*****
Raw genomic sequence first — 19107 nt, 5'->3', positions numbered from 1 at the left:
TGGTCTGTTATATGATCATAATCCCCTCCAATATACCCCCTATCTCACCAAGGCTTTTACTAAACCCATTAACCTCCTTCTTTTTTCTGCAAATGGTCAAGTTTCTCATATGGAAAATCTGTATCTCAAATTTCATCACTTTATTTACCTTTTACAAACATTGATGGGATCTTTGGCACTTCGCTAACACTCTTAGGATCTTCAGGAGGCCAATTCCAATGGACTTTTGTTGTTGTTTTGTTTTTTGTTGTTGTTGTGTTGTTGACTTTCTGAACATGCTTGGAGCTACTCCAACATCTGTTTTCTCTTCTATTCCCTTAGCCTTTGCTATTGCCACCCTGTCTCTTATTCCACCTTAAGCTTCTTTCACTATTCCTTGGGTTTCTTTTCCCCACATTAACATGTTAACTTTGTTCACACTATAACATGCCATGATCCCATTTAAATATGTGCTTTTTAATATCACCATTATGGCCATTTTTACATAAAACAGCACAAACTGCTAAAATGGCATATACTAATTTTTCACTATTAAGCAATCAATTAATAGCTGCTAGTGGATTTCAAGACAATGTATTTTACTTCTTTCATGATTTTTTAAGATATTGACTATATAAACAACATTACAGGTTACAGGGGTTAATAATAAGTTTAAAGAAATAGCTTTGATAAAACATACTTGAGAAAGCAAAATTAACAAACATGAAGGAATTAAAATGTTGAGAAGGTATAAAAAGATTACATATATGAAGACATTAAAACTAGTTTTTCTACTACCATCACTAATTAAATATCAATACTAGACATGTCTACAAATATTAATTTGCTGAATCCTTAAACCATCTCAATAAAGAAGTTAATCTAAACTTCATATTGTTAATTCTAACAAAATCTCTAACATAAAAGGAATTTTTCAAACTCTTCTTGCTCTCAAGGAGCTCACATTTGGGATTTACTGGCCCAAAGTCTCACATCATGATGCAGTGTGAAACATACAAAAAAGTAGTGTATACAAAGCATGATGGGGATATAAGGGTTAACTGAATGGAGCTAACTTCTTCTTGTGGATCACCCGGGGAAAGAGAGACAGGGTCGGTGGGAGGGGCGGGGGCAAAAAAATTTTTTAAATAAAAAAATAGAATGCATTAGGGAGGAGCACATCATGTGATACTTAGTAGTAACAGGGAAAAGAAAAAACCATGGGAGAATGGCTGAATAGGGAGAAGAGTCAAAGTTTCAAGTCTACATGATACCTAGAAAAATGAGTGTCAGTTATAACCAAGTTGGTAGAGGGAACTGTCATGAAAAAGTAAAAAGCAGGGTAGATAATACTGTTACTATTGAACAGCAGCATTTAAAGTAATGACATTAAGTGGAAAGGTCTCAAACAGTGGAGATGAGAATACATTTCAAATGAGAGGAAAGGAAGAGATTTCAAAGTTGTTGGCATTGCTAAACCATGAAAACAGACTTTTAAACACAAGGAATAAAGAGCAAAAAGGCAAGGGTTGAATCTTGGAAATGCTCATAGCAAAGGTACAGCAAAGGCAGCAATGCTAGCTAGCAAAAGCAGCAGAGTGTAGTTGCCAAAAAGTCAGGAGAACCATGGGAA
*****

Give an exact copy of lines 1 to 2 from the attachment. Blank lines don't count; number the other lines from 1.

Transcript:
Raw genomic sequence first — 19107 nt, 5'->3', positions numbered from 1 at the left:
TGGTCTGTTATATGATCATAATCCCCTCCAATATACCCCCTATCTCACCAAGGCTTTTACTAAACCCATTAACCTCCTTCTTTTTTCTGCAAATGGTCAAGTTTCTCATATGGAAAATCTGTATCTCAAATTTCATCACTTTATTTACCTTTTACAAACATTGATGGGATCTTTGGCACTTCGCTAACACTCTTAGGATCTTCAGGAGGCCAATTCCAATGGACTTTTGTTGTTGTTTTGTTTTTTGTTGTTGTTGTGTTGTTGACTTTCTGAACATGCTTGGAGCTACTCCAACATCTGTTTTCTCTTCTATTCCCTTAGCCTTTGCTATTGCCACCCTGTCTCTTATTCCACCTTAAGCTTCTTTCACTATTCCTTGGGTTTCTTTTCCCCACATTAACATGTTAACTTTGTTCACACTATAACATGCCATGATCCCATTTAAATATGTGCTTTTTAATATCACCATTATGGCCATTTTTACATAAAACAGCACAAACTGCTAAAATGGCATATACTAATTTTTCACTATTAAGCAATCAATTAATAGCTGCTAGTGGATTTCAAGACAATGTATTTTACTTCTTTCATGATTTTTTAAGATATTGACTATATAAACAACATTACAGGTTACAGGGGTTAATAATAAGTTTAAAGAAATAGCTTTGATAAAACATACTTGAGAAAGCAAAATTAACAAACATGAAGGAATTAAAATGTTGAGAAGGTATAAAAAGATTACATATATGAAGACATTAAAACTAGTTTTTCTACTACCATCACTAATTAAATATCAATACTAGACATGTCTACAAATATTAATTTGCTGAATCCTTAAACCATCTCAATAAAGAAGTTAATCTAAACTTCATATTGTTAATTCTAACAAAATCTCTAACATAAAAGGAATTTTTCAAACTCTTCTTGCTCTCAAGGAGCTCACATTTGGGATTTACTGGCCCAAAGTCTCACATCATGATGCAGTGTGAAACATACAAAAAAGTAGTGTATACAAAGCATGATGGGGATATAAGGGTTAACTGAATGGAGCTAACTTCTTCTTGTGGATCACCCGGGGAAAGAGAGACAGGGTCGGTGGGAGGGGCGGGGGCAAAAAAATTTTTTAAATAAAAAAATAGAATGCATTAGGGAGGAGCACATCATGTGATACTTAGTAGTAACAGGGAAAAGAAAAAACCATGGGAGAATGGCTGAATAGGGAGAAGAGTCAAAGTTTCAAGTCTACATGATACCTAGAAAAATGAGTGTCAGTTATAACCAAGTTGGTAGAGGGAACTGTCATGAAAAAGTAAAAAGCAGGGTAGATAATACTGTTACTATTGAACAGCAGCATTTAAAGTAATGACATTAAGTGGAAAGGTCTCAAACAGTGGAGATGAGAATACATTTCAAATGAGAGGAAAGGAAGAGATTTCAAAGTTGTTGGCATTGCTAAACCATGAAAACAGACTTTTAAACACAAGGAATAAAGAGCAAAAAGGCAAGGGTTGAATCTTGGAAATGCTCATAGCAAAGGTACAGCAAAGGCAGCAATGCTAGCTAGCAAAAGCAGCAGAGTGTAGTTGCCAAAAAGTCAGGAGAACCATGGGAA